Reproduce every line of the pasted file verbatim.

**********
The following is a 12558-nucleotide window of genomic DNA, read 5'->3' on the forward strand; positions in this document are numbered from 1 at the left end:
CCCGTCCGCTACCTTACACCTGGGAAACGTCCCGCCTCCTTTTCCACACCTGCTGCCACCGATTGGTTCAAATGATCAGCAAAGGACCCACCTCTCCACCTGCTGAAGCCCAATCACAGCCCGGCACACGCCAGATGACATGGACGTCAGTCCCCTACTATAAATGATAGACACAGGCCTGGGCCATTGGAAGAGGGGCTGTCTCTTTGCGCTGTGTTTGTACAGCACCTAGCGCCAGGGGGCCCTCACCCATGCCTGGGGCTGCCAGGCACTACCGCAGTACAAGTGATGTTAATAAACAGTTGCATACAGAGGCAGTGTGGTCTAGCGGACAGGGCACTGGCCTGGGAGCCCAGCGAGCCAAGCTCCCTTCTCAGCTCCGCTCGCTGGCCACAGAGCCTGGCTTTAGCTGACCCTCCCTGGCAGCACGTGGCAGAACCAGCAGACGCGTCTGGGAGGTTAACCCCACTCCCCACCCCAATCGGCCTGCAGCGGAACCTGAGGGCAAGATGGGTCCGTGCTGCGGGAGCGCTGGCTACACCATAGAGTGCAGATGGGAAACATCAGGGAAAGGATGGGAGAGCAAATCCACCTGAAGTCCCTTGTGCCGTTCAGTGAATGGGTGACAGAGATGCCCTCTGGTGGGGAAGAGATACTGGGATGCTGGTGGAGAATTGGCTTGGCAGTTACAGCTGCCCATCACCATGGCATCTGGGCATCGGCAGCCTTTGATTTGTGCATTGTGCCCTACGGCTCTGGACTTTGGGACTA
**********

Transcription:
The following is a 12558-nucleotide window of genomic DNA, read 5'->3' on the forward strand; positions in this document are numbered from 1 at the left end:
CCCGTCCGCTACCTTACACCTGGGAAACGTCCCGCCTCCTTTTCCACACCTGCTGCCACCGATTGGTTCAAATGATCAGCAAAGGACCCACCTCTCCACCTGCTGAAGCCCAATCACAGCCCGGCACACGCCAGATGACATGGACGTCAGTCCCCTACTATAAATGATAGACACAGGCCTGGGCCATTGGAAGAGGGGCTGTCTCTTTGCGCTGTGTTTGTACAGCACCTAGCGCCAGGGGGCCCTCACCCATGCCTGGGGCTGCCAGGCACTACCGCAGTACAAGTGATGTTAATAAACAGTTGCATACAGAGGCAGTGTGGTCTAGCGGACAGGGCACTGGCCTGGGAGCCCAGCGAGCCAAGCTCCCTTCTCAGCTCCGCTCGCTGGCCACAGAGCCTGGCTTTAGCTGACCCTCCCTGGCAGCACGTGGCAGAACCAGCAGACGCGTCTGGGAGGTTAACCCCACTCCCCACCCCAATCGGCCTGCAGCGGAACCTGAGGGCAAGATGGGTCCGTGCTGCGGGAGCGCTGGCTACACCATAGAGTGCAGATGGGAAACATCAGGGAAAGGATGGGAGAGCAAATCCACCTGAAGTCCCTTGTGCCGTTCAGTGAATGGGTGACAGAGATGCCCTCTGGTGGGGAAGAGATACTGGGATGCTGGTGGAGAATTGGCTTGGCAGTTACAGCTGCCCATCACCATGGCATCTGGGCATCGGCAGCCTTTGATTTGTGCATTGTGCCCTACGGCTCTGGACTTTGGGACTA